What our visitors, our teachers, and I have seen epitomizes, in my view at least, the definition of “student growth, data, and assessment.”

 

Examples of sessions just in the past few weeks:

  • Mock trial – designing a court case from scratch. Students organized their own teams, and created controversial cases based on topics such as race, religion, hate, and cybercrime. With a focus on a selected Amendment of their choice, students story-boarded the sequences, and then tried the entire case with Google Docs during the period and beyond.
  • Stop action video. Mr. Vain, one of our outstanding veteran teachers, took it upon himself to create his own short video (made his pen go in a circle) the night before the session. Students were shown his video, explained where they could venture to on Idea Street, and then raced off like olympic sprinters. With no recommendations or requirements as to apps to use or what to do, within 20 minutes, I watched two incredibly creative videos that “wowed” me and everyone else that watched them.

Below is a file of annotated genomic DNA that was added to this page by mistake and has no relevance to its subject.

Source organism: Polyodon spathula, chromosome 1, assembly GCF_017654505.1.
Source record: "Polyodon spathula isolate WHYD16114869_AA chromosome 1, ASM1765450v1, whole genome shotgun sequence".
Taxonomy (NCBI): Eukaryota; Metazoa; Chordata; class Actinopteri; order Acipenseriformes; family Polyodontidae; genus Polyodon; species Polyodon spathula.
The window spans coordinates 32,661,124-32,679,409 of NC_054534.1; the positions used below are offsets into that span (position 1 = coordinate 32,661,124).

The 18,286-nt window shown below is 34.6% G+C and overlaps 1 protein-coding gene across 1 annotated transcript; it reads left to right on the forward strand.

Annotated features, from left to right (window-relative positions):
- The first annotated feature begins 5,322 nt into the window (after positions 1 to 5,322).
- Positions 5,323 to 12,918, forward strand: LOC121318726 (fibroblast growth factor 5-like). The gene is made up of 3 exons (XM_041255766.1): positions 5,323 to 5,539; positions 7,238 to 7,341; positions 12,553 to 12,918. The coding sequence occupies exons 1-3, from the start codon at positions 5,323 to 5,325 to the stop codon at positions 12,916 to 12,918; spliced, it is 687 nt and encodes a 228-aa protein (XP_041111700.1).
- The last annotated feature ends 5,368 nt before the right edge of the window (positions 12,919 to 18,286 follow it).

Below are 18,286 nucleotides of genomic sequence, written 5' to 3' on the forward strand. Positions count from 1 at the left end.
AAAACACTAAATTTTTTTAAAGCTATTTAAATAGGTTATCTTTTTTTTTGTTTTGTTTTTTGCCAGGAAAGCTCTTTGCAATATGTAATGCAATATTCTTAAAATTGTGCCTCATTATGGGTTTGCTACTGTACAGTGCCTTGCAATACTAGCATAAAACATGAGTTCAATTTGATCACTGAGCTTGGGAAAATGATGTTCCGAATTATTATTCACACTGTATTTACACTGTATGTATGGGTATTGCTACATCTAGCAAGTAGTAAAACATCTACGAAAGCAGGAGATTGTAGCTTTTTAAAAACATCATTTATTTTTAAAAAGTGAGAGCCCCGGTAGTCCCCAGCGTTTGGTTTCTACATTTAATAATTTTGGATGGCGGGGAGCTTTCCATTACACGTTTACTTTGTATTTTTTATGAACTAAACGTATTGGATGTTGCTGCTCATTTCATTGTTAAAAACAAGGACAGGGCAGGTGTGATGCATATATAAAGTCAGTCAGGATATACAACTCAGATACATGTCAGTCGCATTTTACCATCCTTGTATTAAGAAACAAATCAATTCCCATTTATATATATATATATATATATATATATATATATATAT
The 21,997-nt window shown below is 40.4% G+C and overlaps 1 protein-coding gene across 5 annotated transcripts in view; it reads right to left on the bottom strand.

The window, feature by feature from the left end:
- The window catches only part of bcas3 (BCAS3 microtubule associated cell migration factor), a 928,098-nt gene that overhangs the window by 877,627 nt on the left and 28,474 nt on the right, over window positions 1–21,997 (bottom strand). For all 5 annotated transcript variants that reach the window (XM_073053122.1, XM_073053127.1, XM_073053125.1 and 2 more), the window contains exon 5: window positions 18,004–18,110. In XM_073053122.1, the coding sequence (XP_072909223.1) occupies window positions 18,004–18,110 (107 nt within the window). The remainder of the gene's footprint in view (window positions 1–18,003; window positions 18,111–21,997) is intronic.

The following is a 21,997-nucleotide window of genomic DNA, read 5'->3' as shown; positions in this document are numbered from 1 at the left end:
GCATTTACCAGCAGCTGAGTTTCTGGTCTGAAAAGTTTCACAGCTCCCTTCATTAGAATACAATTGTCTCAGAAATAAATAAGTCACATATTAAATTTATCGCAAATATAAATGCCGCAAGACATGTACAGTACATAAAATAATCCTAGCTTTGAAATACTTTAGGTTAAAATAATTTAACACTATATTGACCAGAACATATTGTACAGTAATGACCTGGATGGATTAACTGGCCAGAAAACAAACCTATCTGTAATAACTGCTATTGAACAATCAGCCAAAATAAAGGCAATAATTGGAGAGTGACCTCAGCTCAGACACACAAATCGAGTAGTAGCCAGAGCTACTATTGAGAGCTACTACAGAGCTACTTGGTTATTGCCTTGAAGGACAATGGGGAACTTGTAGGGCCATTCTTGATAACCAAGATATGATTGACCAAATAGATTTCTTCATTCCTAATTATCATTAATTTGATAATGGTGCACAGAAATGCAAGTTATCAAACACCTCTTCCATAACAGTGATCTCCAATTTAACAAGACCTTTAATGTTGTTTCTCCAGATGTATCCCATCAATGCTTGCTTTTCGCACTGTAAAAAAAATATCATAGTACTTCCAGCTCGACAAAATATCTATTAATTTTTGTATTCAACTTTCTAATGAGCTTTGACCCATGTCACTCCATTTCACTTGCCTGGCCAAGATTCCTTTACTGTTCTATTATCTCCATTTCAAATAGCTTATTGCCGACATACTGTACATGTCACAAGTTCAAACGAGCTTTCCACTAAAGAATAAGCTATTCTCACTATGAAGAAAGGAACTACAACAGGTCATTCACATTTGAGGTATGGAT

• Improvisational acting. Upon walking into Mrs. Terista’s studio with a group of visitors, I had no clue what we were about to experience.  Within two minutes, I honestly felt as if we were watching a live show of “Whose line is it Anyway?” Students wrote out lines, and placed them into a bag to draw from.  Students in the audience told the improv actors as to what they where and their roles. To see students speak in front of their peers with little or no anxiety –having fun – was incredibly inspiring. When is the last time you saw students jumping up and down and all over each other to have a chance to present in front of the class?
  • Shark Tank Inventions. Although this session is currently in action right now, and isn’t finished, there is A LOT OF HYPE from both students and staff! Students are eagerly trying to pull me aside to share, and the staff are talking among their colleagues, stating that several ideas might actually amount to an product or start up business. Yet, the frustration that I am experiencing, as one of the sharks (they said Mark Cuban), is that I can’t hear about any products until it is time for students to present.